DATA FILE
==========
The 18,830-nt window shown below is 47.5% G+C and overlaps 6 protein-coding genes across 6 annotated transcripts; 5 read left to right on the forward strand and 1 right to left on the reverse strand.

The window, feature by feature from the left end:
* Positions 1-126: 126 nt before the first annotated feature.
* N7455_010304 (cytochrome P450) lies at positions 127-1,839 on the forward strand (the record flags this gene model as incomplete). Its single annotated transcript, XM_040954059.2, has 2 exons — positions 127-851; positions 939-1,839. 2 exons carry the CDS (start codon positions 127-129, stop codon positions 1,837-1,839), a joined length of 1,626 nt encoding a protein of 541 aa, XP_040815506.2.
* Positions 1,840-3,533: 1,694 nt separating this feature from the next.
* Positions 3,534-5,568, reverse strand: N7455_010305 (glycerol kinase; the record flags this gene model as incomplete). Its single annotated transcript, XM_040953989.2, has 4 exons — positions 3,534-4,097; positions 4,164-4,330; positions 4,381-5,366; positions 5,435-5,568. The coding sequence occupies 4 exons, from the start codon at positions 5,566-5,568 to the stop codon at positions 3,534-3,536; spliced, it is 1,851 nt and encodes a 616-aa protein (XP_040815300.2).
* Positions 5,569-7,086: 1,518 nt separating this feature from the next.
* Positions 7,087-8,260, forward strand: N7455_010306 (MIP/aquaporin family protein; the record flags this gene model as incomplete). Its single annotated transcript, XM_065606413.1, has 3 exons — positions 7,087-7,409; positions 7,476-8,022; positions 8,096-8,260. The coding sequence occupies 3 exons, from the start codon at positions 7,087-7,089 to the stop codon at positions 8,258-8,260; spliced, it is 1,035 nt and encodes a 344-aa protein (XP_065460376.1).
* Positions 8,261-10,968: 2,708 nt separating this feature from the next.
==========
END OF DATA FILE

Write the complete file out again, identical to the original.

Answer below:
The 18,830-nt window shown below is 47.5% G+C and overlaps 6 protein-coding genes across 6 annotated transcripts; 5 read left to right on the forward strand and 1 right to left on the reverse strand.

The window, feature by feature from the left end:
* Positions 1-126: 126 nt before the first annotated feature.
* N7455_010304 (cytochrome P450) lies at positions 127-1,839 on the forward strand (the record flags this gene model as incomplete). Its single annotated transcript, XM_040954059.2, has 2 exons — positions 127-851; positions 939-1,839. 2 exons carry the CDS (start codon positions 127-129, stop codon positions 1,837-1,839), a joined length of 1,626 nt encoding a protein of 541 aa, XP_040815506.2.
* Positions 1,840-3,533: 1,694 nt separating this feature from the next.
* Positions 3,534-5,568, reverse strand: N7455_010305 (glycerol kinase; the record flags this gene model as incomplete). Its single annotated transcript, XM_040953989.2, has 4 exons — positions 3,534-4,097; positions 4,164-4,330; positions 4,381-5,366; positions 5,435-5,568. The coding sequence occupies 4 exons, from the start codon at positions 5,566-5,568 to the stop codon at positions 3,534-3,536; spliced, it is 1,851 nt and encodes a 616-aa protein (XP_040815300.2).
* Positions 5,569-7,086: 1,518 nt separating this feature from the next.
* Positions 7,087-8,260, forward strand: N7455_010306 (MIP/aquaporin family protein; the record flags this gene model as incomplete). Its single annotated transcript, XM_065606413.1, has 3 exons — positions 7,087-7,409; positions 7,476-8,022; positions 8,096-8,260. The coding sequence occupies 3 exons, from the start codon at positions 7,087-7,089 to the stop codon at positions 8,258-8,260; spliced, it is 1,035 nt and encodes a 344-aa protein (XP_065460376.1).
* Positions 8,261-10,968: 2,708 nt separating this feature from the next.